Evergreen semi-shrub from the family Cruciferae, with height up to 30 cm, with dark green leaves and white flowers gathered in blossom. It is very resistant to low winter temperatures, and it grows in average fertile, moist, well drained soil, neutral to alkaline reaction. It is suitable for planting in a rockery and stone walls. It looks for a sunny position, and after blooming we should cut it to maintain a compact appearance. We multiply it with seeds or cuttings in the late spring or summer.
Very resistant perennial from the family Rosaceae, which makes pillow-like, low shrubs that bloom from late spring to late summer, beautiful flowers , brick-red in color, or yellow, cream, orange, pink or red. Depending on the type of the plant, it grows in height from 15 to 60 cm. It is multiplied by seed or by dividing the plants in the autumn or spring. It likes fertile, well drained soil and sunny position. It does not like a lot of moisture in the winter. The picture shows G. Coccineum with brick-red flowers and numerous yellow stamens in the middle of the flower.
Centaurea / Knapweed
The picture shows a species C. montana, a perennial from the conflower genus, that seeks for well drained, moist soil, and is suitable for planting in the rockery. It grows in height up to 45 cm, and it is multiplied by the rhizome division in winter or by seeding in late summer. Other species of this genus that are sensitive to cold are grown as annuals and are sown in early spring in cold, protected area / beams. All species of this genus are attractive to bees and butterflies.
Phlox / Pennant
Perennials of cushion-like forms of low mountain Phlox (family Polemoniaceae), with its beautiful tiny flowers that bloom in spring and evergreen leaves are very decorative for the garden throughout the year. For the growth they need high fertile, well drained soil and sunny position, as opposed to Phlox species that are higher in growth and require a fertile soil and partially shady position. They multiply in spring, by cuttings strips that do not bear flowers. They can also be separated from the mother plants by dividing rooted parts of the clambering stalk, and that should be done in spring or early in the fall.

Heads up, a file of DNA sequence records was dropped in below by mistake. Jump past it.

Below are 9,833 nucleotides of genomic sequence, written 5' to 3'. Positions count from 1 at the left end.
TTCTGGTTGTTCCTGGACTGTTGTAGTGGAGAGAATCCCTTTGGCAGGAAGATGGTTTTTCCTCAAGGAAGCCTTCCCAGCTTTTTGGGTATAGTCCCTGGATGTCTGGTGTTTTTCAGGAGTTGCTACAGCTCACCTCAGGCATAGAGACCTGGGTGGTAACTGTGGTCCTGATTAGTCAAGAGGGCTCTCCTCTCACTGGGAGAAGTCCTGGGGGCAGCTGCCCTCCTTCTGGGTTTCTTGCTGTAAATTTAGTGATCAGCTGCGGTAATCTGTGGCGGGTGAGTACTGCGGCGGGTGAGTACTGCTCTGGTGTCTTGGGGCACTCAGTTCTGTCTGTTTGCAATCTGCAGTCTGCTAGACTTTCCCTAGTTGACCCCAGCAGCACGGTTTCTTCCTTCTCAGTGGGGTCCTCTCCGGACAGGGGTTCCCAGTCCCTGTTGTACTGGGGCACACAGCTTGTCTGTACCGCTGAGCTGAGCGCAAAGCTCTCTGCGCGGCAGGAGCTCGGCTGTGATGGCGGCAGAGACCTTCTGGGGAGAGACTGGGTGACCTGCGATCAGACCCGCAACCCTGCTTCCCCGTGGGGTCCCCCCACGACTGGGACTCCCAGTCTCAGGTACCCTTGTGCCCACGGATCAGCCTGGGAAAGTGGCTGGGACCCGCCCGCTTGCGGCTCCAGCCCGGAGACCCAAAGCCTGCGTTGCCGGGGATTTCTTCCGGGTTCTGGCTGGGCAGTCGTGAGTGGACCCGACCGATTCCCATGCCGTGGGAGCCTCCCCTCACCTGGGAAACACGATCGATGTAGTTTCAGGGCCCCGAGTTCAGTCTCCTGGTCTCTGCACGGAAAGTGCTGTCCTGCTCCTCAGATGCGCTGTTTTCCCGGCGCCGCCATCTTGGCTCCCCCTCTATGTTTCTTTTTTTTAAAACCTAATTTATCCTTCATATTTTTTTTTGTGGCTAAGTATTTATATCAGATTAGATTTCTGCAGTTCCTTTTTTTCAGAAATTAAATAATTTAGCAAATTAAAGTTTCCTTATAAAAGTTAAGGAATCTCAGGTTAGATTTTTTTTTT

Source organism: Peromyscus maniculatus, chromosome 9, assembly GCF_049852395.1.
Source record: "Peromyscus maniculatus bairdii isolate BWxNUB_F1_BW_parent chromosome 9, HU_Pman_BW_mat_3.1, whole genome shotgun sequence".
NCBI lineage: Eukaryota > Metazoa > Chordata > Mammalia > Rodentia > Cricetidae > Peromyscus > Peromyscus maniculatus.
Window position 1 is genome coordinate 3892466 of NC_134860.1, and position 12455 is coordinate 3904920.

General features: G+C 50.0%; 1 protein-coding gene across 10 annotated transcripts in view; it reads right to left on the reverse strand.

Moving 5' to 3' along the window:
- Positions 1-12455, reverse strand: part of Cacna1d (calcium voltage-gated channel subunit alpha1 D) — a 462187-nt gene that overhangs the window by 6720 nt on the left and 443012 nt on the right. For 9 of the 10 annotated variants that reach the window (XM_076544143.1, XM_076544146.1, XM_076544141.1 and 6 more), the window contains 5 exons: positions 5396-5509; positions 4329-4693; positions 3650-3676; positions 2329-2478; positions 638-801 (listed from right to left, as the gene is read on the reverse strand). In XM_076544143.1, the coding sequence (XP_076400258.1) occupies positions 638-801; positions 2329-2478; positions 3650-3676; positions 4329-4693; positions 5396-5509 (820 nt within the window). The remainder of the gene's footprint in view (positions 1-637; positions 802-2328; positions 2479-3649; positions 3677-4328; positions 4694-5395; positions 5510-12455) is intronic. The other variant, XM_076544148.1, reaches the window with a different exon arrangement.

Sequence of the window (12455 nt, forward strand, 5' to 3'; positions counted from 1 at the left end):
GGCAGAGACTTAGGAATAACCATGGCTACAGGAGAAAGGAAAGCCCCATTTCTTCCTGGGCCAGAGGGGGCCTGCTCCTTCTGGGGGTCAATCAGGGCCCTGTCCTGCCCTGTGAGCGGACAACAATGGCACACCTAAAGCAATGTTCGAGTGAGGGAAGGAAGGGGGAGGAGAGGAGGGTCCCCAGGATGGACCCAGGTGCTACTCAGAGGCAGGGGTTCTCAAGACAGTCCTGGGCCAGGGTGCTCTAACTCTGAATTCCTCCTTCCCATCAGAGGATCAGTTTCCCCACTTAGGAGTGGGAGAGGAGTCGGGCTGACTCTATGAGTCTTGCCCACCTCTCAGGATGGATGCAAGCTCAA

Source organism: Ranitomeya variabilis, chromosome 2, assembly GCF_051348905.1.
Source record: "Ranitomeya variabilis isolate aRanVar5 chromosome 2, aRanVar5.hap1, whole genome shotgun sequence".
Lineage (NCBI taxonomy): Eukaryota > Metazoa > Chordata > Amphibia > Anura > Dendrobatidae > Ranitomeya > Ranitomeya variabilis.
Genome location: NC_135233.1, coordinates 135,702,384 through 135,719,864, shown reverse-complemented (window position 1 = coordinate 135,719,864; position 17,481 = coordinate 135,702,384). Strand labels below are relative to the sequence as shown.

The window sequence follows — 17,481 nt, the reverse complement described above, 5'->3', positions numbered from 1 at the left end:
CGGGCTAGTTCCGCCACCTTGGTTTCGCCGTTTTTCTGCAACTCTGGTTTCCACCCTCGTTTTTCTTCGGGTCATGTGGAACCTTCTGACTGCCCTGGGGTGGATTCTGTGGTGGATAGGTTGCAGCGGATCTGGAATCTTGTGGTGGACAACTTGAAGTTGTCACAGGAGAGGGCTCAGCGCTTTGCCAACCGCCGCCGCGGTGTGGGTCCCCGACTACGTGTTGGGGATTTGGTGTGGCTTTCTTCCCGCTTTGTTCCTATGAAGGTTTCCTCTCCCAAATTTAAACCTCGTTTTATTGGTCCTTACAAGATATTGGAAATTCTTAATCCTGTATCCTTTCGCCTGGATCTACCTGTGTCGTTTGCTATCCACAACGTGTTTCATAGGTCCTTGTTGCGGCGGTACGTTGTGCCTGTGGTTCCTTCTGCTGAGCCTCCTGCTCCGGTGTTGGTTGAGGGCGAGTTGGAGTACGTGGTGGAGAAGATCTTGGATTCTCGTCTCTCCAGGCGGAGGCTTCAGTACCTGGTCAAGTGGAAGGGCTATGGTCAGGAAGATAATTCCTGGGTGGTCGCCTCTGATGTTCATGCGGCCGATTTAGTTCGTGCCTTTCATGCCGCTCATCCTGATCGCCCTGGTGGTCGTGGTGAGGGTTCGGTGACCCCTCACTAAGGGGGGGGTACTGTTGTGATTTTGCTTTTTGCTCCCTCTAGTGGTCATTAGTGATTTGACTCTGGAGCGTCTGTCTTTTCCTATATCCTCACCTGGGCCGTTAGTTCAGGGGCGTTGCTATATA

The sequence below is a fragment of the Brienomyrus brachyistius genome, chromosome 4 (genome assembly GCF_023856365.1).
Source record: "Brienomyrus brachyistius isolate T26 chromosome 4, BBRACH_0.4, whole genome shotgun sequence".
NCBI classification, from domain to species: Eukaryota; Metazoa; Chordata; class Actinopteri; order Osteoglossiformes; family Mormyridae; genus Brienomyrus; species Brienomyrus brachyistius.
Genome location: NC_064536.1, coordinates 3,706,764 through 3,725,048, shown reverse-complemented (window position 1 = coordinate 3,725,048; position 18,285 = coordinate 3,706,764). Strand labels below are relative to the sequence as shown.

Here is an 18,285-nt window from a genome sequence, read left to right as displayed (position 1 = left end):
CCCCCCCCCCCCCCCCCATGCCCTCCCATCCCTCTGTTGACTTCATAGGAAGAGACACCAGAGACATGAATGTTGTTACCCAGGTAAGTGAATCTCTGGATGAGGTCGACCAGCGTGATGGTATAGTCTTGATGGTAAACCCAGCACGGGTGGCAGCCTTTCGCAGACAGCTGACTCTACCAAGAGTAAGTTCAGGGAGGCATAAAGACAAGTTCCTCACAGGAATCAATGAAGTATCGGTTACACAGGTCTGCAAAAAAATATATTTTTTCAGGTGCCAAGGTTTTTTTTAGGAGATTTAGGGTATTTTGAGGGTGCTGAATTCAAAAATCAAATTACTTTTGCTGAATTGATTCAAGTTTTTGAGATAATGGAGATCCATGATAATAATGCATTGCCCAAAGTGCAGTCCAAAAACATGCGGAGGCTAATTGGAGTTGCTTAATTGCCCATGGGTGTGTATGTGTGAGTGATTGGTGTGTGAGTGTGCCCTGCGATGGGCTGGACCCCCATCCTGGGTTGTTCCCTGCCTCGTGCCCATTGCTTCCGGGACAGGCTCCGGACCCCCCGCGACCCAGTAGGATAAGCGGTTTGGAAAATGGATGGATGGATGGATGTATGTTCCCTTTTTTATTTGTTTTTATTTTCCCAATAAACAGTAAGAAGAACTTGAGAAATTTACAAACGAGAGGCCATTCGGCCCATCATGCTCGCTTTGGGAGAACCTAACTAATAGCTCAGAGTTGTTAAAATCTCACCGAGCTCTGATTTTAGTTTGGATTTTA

Iris barbata / Iris barbata
Iris barbata is bearded Iris with underground rhizom (family Iridaceae). There are not many perennials of these genus that are so decorative and so easy to grow. Today there are many varieties with flower stems over 150 cm long, and with very large flowers in different colors. They bloom from late April to June. Each active rhizome grows several new shoots each year and in that way this plant spreads very quickly. For good growth, as they can grow for many years in the same spot, they need fertile, well drained, neutral to slightly acidic soil and plenty of sun. They multiply by dividing the rhizome, from mid-summer to early autumn.